Cameron Mut. Ins. Co. v. Chitwood

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609 S.W.2d 492 (1980)

CAMERON MUTUAL INSURANCE COMPANY, a corporation, Plaintiff-Respondent, v. Donald E. CHITWOOD, Louise Lundry, Bill Lundry and Denna Gail Lundry, Defendants, and MFA Mutual Insurance Company, a corporation, Defendant-Appellant.

No. 11741.

Missouri Court of Appeals, Southern District, Division One.

December 11, 1980.

*493 Manuel Drumm, Drumm & Leible, Sikeston, for plaintiff-respondent.

James E. Spain, Briney, Welborn & Spain, P. C., Bloomfield, for defendant-appellant.

TITUS, Judge.

Shortly after midnight April 8, 1978, 17-year-old Donald Chitwood was driving his father's automobile near Bunker, Missouri, when it figured in a one-car accident. Donald and his family resided four miles south of Ellington, Missouri, which is some 30 miles from Bunker. Denna Lundry, a 14-year-old passenger in the vehicle, was injured. MFA Mutual Insurance Company (MFA) provided liability insurance coverage to the Chitwood automobile. Cameron Mutual Insurance Company (Cameron) insured an automobile belonging to Denna's mother and its policy, inter alia, provided uninsured motorists insurance. Cameron instituted this action for declaratory judgment. The trial court ruled that the involved vehicle was not an uninsured automobile at the time of the casualty and that MFA's policy did provide liability insurance coverage for the accident. MFA appealed.

Apropos of appellate review in court-tried case, Rule 73.01-3(a), V.A.M.R., "is construed to mean that the decree or judgment of the trial court will be sustained by the appellate court unless there is no substantial evidence to support it, unless it is against the weight of the evidence, unless it erroneously declares the law, or unless it erroneously applies the law. Appellate courts should exercise the power to set aside a decree or judgment on the ground that it is `against the weight of the evidence' with caution and with a firm belief that the decree or judgment is wrong." Murphy v. Carron, 536 S.W.2d 30, 32 [1-2] (Mo.banc 1976). However, the duty of an appellate court to give due regard "to the opportunity of the trial court to have judged the credibility of witnesses" as provided in Rule 73.01-3(b), V.A.M.R., has little or no significance here for the entire testimony of witnesses on the concerned issue *494 was proffered via depositions and transcribed recorded statements secured by an insurance representative. The trial judge in this case neither saw nor heard the witnesses and, consequently, had no better opportunity than we to judge of their credibility through appearance, demeanor and the nuances of tonal variations. Macalco, Inc. v. Gulf Ins. Co., 550 S.W.2d 883, 888[3] (Mo.App.1977).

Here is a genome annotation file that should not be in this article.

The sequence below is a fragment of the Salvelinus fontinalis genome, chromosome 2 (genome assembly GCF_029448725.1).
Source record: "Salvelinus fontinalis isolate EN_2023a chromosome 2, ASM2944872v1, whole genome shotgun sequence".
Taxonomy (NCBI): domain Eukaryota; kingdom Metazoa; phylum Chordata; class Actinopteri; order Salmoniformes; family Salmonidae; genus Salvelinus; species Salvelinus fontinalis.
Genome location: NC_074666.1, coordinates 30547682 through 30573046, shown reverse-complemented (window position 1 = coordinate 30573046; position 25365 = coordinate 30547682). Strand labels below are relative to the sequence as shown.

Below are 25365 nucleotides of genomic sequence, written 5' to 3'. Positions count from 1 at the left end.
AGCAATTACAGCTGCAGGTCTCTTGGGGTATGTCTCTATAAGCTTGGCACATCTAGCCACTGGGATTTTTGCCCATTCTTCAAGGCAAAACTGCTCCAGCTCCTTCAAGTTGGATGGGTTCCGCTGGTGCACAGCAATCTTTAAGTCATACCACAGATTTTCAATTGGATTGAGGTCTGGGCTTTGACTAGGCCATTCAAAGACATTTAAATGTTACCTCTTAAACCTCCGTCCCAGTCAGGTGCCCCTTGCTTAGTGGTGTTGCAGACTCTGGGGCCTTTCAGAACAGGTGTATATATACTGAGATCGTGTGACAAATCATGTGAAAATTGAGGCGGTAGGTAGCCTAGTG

The definition of persons insured in the omnibus clause of MFA's policy was as follows: "(a) With respect to the described automobile, (1) the named insured and, if an individual, his spouse, (2) any other person using such automobile with the permission of the named insured or his spouse, provided his actual operation or (if he is not operating) his other actual use thereof is within the scope of such permission ...." (Emphasis supplied). As regards that portion of the policy emphasized, supra, which is an actual operation omnibus clause, it was stated in Allstate Ins. Co. v. Hartford Accident & Indem. Co., 486 S.W.2d 38, 43[1, 2] (Mo.App.1972), and repeated in Farm Bureau Mut. Ins. Co. v. Broadie, 558 S.W.2d 751, 754 (Mo.App.1977) (omitting citations), "The terms `use' and `operation' are not synonymous .... `For the "use" of an automobile by an individual involves its employment for some purpose or object of the user while its "operation" by him involves his direction and control of its mechanism as its driver for the purpose of propelling it as a vehicle.' Thus, ... `use' is a term of much broader scope and application than `operate' or `drive,' and conversely the latter terms are of narrower and more restricted meaning. Although one who operates an automobile obviously uses it, one can use an automobile without operating it." Ergo, the specific question for resolution is, considering the restrictive meaning of "actual operation," whether Donald, at the time of the accident, was operating MFA's insured vehicle within the scope of the permission granted by his father.

Although Donald started driving when he was 16 years old, or some 16 months prior to the accident, he did not have unfettered use of his father's car. In fact, he had been permitted to drive the automobile only 10 or 15 times before the accident and "[m]ost of the time I was just going to the store." Donald's father recounted that Donald "never used it over three or four times for an occasion like this," i. e., to drive for his own pleasure instead of specified errand purposes. Donald had no keys to the automobile and had to ask his parents' permission each time he used it. Before the accident in question, Donald had never driven the vehicle beyond the city limits of Ellington because his father "just didn't want me to leave the city limits of Ellington." Donald said he was given the same admonition when he was reluctantly given permission to take the automobile on the occasion in question. Also, Donald was told to be home by 11 or 11:30 p. m. After consuming a quantity of beer with a male companion, Donald and his friend secured the company of two females, one being the Denna Lundry previously mentioned. The four then undertook their unfortunate trip to and beyond Bunker where the accident occurred-30 miles further than the territorial limits of Donald's permitted use of the car and one hour or more past the time he should have returned home with the vehicle.